Discipline: Biological Sciences
Room: Virginia B
Sabena Siddiqui - University of Hawaii at Hilo
Co-Author(s): Adam A. Pack, University of Hawaii Hilo, HI; Alison K. Stimpert, Moss Landing Laboratories, CA; Patrick J. Hart, University of Hawaii Hilo, HI
Despite the dominance of male song in the humpback whale communication research literature, increasing attention has been paid to non-song calls. However, relatively few studies have examined these calls in the humpback whale breeding grounds, and currently there are no descriptions of call characteristics in conjunction with underwater video in non-calf pods. Thus, little is known about the relationships between non-song calls, pod type, and subsurface behavior during adult interactions such as mate competition or stationary pair associations. This study characterizes call types in relation to pod type and composition, sea state, and behavioral state. The dataset consisted of subsurface video and audio recordings from an archival database collected from humpback whales in different pod types in waters off Maui from 1998-2007. Video and audio data were recorded using a mini-DV camera in an underwater housing outfitted with a single uncalibrated hydrophone (useable system response: 7Hz ≥ 20kHz). Calls were manually identified in spectrograms in Raven Pro, and cluster analysis was used to classify call types. Approximately 75 hours of acoustic recordings containing non-song calls were analyzed. Over the study period, 1,533 pods were recorded and 372 (24%) pods were found to contain non-song calls. Of these 372 pods, competitive pods were found to contain non-song calls more frequently than any other pod type (53%), followed by dyads (19%) and mother-calf escort pods (17%) with all other pod types accounting for only 11%. Non-song sound production may be important for male-male aggressive interactions, or female communication with potential mates. The results of this study will allow for comparisons in behavioral usage between non-song call types in Hawaii and other populations with already established call types in very different behavioral contexts across the wide geographical range of this species.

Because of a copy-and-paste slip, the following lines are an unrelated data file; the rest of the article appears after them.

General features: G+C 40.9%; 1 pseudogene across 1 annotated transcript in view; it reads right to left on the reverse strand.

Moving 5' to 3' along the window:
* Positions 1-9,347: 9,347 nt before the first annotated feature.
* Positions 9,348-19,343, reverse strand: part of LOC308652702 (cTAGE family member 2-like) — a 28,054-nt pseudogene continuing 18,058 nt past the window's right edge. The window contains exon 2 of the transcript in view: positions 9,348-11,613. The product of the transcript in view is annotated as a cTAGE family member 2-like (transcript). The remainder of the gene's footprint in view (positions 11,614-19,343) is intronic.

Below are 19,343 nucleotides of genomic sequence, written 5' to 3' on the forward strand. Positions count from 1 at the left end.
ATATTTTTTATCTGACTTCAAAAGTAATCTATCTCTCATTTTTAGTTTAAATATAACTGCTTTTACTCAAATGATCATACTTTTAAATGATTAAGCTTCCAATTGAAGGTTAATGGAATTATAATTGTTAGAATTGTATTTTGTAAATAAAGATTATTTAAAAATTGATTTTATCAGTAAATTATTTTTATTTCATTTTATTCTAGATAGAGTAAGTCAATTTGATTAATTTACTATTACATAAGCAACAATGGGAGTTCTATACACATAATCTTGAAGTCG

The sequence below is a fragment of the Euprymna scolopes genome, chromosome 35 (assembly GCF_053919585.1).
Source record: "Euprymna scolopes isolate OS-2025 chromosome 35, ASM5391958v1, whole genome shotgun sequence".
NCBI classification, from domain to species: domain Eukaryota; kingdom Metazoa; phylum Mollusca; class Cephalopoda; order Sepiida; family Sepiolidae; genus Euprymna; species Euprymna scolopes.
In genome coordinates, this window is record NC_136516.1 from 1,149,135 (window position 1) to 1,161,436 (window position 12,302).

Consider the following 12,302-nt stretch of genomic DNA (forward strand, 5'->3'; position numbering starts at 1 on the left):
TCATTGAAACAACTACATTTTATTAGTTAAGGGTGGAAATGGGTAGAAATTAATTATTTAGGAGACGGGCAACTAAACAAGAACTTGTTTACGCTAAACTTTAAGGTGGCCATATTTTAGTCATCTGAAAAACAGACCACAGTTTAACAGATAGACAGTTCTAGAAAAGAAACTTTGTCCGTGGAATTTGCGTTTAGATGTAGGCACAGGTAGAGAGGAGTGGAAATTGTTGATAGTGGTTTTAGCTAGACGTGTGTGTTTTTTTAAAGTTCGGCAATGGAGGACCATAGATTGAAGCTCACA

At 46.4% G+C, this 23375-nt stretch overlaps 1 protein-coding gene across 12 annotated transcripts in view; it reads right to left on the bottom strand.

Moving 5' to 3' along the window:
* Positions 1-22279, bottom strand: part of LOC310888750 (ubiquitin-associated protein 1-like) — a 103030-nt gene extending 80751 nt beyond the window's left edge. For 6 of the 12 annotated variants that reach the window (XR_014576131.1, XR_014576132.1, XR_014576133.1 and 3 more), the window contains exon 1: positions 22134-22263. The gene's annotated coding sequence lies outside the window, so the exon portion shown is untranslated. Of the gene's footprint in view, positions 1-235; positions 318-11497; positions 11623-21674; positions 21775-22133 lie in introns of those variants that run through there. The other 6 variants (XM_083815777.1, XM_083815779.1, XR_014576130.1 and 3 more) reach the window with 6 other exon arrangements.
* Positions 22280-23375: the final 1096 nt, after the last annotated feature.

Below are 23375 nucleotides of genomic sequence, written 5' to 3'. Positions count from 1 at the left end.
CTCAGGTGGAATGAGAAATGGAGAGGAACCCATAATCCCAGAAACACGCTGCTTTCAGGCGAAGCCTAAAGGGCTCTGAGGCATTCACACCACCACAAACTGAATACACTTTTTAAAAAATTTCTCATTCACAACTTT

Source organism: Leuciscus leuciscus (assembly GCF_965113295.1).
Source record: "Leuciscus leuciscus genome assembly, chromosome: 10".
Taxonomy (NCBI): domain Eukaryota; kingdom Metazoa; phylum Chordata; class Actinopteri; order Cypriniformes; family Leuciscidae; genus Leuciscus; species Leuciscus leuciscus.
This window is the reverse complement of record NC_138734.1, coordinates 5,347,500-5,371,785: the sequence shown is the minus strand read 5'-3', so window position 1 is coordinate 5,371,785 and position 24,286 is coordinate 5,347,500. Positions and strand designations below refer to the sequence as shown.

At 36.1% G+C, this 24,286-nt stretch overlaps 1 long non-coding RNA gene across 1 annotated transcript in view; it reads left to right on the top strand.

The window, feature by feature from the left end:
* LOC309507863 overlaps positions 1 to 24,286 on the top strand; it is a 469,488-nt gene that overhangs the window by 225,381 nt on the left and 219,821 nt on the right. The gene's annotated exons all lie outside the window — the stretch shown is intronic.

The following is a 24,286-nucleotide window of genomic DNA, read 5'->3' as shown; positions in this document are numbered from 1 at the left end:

Funder Acknowledgement(s): This study was supported, in part, by a grant from the NSF CREST program award to the TCBES program at University of Hawaii Hilo, The Dolphin Institute, University of Hawaii at Manoa, and Earthwatch International. I would like to thank all the researchers and volunteers involved with the fieldwork and the collection of this data.
Faculty Advisor: Dr. Adam Pack, firstname.lastname@example.org
Role: Other than collecting the data in the field, I prepared the data and analyzed it to get to the results of this study for my thesis work. I analyzed the video using both behavioral and acoustic analysis to understand factors such as call rate, call type, and what behaviors and pod types correlate to these various factors. I used Raven Pro software to analyze acoustic data of each pod used in this study. This was followed by statistical analysis.